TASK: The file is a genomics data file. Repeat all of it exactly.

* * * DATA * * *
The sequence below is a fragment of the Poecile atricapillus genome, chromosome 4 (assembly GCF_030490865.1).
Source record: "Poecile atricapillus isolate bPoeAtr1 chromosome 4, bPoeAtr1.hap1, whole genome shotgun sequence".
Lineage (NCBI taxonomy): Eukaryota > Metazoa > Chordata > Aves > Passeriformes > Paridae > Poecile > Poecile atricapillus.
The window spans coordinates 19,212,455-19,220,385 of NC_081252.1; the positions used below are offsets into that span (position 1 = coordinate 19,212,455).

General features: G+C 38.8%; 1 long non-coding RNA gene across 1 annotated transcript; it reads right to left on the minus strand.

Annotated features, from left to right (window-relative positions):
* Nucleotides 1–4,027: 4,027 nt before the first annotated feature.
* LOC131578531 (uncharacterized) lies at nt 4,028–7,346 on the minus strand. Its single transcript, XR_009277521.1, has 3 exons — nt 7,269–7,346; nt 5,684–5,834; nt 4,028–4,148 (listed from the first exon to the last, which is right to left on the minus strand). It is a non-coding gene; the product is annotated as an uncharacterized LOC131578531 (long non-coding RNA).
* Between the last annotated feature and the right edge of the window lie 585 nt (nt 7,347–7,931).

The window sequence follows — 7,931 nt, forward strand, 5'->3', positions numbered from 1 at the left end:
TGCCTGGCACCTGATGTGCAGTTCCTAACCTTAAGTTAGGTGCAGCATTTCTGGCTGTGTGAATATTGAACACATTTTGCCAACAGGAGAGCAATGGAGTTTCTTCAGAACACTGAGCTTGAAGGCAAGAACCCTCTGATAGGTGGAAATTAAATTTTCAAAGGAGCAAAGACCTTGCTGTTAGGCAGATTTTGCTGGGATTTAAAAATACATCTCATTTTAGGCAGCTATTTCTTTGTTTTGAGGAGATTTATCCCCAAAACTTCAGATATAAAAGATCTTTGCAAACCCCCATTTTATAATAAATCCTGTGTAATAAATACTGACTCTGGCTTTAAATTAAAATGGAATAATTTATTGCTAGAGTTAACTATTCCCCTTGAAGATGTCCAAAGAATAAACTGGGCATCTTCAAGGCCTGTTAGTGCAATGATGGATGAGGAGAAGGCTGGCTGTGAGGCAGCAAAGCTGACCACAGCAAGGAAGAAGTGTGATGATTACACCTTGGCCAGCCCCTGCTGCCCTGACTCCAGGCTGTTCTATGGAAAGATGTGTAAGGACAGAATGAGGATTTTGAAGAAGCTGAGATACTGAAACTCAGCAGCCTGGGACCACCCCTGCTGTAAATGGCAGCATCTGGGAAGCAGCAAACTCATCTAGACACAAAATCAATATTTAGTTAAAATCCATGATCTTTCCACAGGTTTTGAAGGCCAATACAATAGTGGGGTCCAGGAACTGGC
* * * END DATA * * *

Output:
The sequence below is a fragment of the Poecile atricapillus genome, chromosome 4 (assembly GCF_030490865.1).
Source record: "Poecile atricapillus isolate bPoeAtr1 chromosome 4, bPoeAtr1.hap1, whole genome shotgun sequence".
Lineage (NCBI taxonomy): Eukaryota > Metazoa > Chordata > Aves > Passeriformes > Paridae > Poecile > Poecile atricapillus.
The window spans coordinates 19,212,455-19,220,385 of NC_081252.1; the positions used below are offsets into that span (position 1 = coordinate 19,212,455).

General features: G+C 38.8%; 1 long non-coding RNA gene across 1 annotated transcript; it reads right to left on the minus strand.

Annotated features, from left to right (window-relative positions):
* Nucleotides 1–4,027: 4,027 nt before the first annotated feature.
* LOC131578531 (uncharacterized) lies at nt 4,028–7,346 on the minus strand. Its single transcript, XR_009277521.1, has 3 exons — nt 7,269–7,346; nt 5,684–5,834; nt 4,028–4,148 (listed from the first exon to the last, which is right to left on the minus strand). It is a non-coding gene; the product is annotated as an uncharacterized LOC131578531 (long non-coding RNA).
* Between the last annotated feature and the right edge of the window lie 585 nt (nt 7,347–7,931).

The window sequence follows — 7,931 nt, forward strand, 5'->3', positions numbered from 1 at the left end:
TGCCTGGCACCTGATGTGCAGTTCCTAACCTTAAGTTAGGTGCAGCATTTCTGGCTGTGTGAATATTGAACACATTTTGCCAACAGGAGAGCAATGGAGTTTCTTCAGAACACTGAGCTTGAAGGCAAGAACCCTCTGATAGGTGGAAATTAAATTTTCAAAGGAGCAAAGACCTTGCTGTTAGGCAGATTTTGCTGGGATTTAAAAATACATCTCATTTTAGGCAGCTATTTCTTTGTTTTGAGGAGATTTATCCCCAAAACTTCAGATATAAAAGATCTTTGCAAACCCCCATTTTATAATAAATCCTGTGTAATAAATACTGACTCTGGCTTTAAATTAAAATGGAATAATTTATTGCTAGAGTTAACTATTCCCCTTGAAGATGTCCAAAGAATAAACTGGGCATCTTCAAGGCCTGTTAGTGCAATGATGGATGAGGAGAAGGCTGGCTGTGAGGCAGCAAAGCTGACCACAGCAAGGAAGAAGTGTGATGATTACACCTTGGCCAGCCCCTGCTGCCCTGACTCCAGGCTGTTCTATGGAAAGATGTGTAAGGACAGAATGAGGATTTTGAAGAAGCTGAGATACTGAAACTCAGCAGCCTGGGACCACCCCTGCTGTAAATGGCAGCATCTGGGAAGCAGCAAACTCATCTAGACACAAAATCAATATTTAGTTAAAATCCATGATCTTTCCACAGGTTTTGAAGGCCAATACAATAGTGGGGTCCAGGAACTGGC